North Sea oil and gas) and that the list of exports included Aerospace & Naval Systems, Barley, Buses, Business & Financial Services, Chemical Products, Computers, Computer Software, Electricity, Electronics, Fish, Pharmaceuticals, Potatoes, Renewable Energy, Scotch Whisky, Ships, Shortbread, Textiles, Timber, Water & best of all Irn Bru.

But the economic figures that talk of billions do not best explain a countries wealth as the have no meaning in relation to other countries, which is why for comparison nations are rated on GDP per person. This is where things really started to get interesting; the income of a country divided by its population give the GDP figure that best describes a countries wealth. If you look at the European union we find the following figures:-

Italy – $33,111
France – $36,104
Germany – $40,901
Denmark – $42,086
UK – $36,901

Scotland – 45,904

So the myth that Scotland cannot afford to become independent is clearly not true when we analyse the figures from the most recent reported years figures.

I must state that I am not a fan of Alex Salmond, my first hope for a newly independent Scotland is that they vote in a new leader as he is not the man to carry a young nation forward. And I am not going to pretend that a newly independent Scotland hasn’t got some big challenges ahead, things like obesity, an ageing population and high levels of drug use will pose challenges to the new government but at least these will be Scotland’s problems for Scotland to solve. For too long now the proceeds of Scotland’s mineral wealth and Human wealth have been exported out of the country. The education system in Scotland continually produces generation after generation of highly skilled gifted, motivated young people that upon qualification head to London and elsewhere as there are no opportunities for them in Scotland.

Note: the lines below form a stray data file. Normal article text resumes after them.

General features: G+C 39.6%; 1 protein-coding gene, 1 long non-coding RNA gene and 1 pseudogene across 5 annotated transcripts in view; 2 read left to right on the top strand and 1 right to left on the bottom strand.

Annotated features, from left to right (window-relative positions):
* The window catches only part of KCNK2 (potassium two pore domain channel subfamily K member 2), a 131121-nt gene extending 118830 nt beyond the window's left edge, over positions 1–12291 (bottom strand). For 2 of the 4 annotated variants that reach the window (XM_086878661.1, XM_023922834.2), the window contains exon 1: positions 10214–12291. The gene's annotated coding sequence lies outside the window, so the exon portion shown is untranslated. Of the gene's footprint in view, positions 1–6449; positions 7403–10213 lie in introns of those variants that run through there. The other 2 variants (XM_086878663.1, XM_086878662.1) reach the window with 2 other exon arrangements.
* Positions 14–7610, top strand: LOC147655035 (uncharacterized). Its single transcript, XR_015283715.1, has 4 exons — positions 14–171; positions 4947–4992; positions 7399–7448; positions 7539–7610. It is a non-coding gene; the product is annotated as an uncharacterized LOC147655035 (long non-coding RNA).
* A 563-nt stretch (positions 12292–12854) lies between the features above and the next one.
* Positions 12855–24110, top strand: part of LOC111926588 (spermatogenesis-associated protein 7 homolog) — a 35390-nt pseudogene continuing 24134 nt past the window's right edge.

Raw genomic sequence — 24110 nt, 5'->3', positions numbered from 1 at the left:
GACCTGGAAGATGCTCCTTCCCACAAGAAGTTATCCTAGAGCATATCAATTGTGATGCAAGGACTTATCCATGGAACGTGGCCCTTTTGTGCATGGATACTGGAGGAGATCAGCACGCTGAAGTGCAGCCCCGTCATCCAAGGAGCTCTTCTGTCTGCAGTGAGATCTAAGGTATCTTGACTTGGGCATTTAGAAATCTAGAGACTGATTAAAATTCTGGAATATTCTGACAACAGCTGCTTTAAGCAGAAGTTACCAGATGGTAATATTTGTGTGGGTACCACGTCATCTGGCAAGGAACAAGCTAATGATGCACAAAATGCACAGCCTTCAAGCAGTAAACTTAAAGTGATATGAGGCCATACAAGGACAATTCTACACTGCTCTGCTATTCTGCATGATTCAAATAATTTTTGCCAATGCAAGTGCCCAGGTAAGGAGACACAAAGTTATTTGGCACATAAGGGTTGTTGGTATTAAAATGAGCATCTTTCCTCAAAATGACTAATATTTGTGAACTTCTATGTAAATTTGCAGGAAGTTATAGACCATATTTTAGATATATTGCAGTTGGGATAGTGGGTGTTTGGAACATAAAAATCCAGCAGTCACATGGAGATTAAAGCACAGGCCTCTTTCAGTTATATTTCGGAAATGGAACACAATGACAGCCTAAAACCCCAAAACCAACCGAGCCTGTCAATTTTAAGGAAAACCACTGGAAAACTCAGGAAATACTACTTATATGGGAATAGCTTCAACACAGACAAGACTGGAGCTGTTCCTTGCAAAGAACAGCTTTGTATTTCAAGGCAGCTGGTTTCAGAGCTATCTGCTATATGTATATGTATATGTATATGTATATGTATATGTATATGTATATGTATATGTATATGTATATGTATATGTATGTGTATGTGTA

What if a fairer society emerges, where the wealth of the nation is divided up in a fairer way, a nation with a social conscience that regards fairness above getting ahead at the expense of your neighbour is the norm not the exception? A nation that after independence develops a social contract between citizen and government that looks after the sick, educates the young, leaves the aged in comfort, and provides a minimum standard of living for all not just the connected.

This is the dream that can be achieved if the nation believes and when asked say YES!! It certainly wont be achieved if you carry on with the same system you have got.

The definition of madness is doing the same thing day in day out and expecting a different result. Change what you are doing and the result will change too.